An interesting, or frustrating for some, observation is the omission of any visible forward badging indicating the diesel engine on all 1992 models, and on normally aspirated models for 1993 and ’94. The only indicator of the all important diesel engine was a very small, indescript “diesel” badge on the tailgate. This would be remedied in 1993 if the correct engine option were ordered, but more on that later.
For 1993, the Custom model was dropped from the lineup. The XL became the new base model. Now you had a choice between XL and XLT since the Lariat trim package was dropped after the 1991 model. Interior color choices remained red, blue, tan, and grey, although the shades changed every few years and no less than three different cloth material patterns were introduced over the next several years. This makes repair and restoration somewhat confusing. Two new interior options showed up for the 1994 model year: a CD player and the infamous 40/20/40 front seat. A driver’s side airbag was also introduced into the F150’s for this model year, but did not find its way into the HD models.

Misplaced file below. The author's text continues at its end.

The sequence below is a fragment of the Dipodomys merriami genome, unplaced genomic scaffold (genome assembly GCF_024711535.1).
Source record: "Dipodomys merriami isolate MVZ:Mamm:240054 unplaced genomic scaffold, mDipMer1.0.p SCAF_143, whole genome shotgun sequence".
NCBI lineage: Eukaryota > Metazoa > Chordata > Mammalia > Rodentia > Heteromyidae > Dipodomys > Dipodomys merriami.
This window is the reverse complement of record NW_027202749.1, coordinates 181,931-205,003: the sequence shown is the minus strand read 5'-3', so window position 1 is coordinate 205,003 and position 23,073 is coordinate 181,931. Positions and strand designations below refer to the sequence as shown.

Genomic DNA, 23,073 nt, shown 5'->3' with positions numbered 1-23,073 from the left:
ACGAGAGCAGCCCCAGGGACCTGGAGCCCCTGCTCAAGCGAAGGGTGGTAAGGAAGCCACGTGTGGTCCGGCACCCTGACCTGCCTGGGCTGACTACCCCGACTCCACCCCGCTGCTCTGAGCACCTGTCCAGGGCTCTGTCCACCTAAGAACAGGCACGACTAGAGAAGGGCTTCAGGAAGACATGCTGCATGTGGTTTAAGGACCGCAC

The biggest improvement and most sought after option for 1993 was the introduction of the first factory turbo option. This option was available for the two remaining years of IDI production and is significant for several reasons. From the very beginning of the 6.9 liter production, a turbocharger was considered, but the normally aspirated engine was already a $2000 option and the addition of the turbo would nearly double that figure. Many believed that the extra amount on the sticker in the mid ‘80’s would put it over the edge price wise. Luckily, companies such as Gale Banks Engineering, Advanced Turbo Systems (ATS), and Hypermax saw this as an opportunity. ATS was chosen as the turbo system provider for the new factory turbo option and Ford/Navistar implemented other engine upgrades to compliment the addition of the turbo. Trucks equipped with this engine option can be identified by the small “Turbo Diesel” emblem under the F250/350 front fender badges.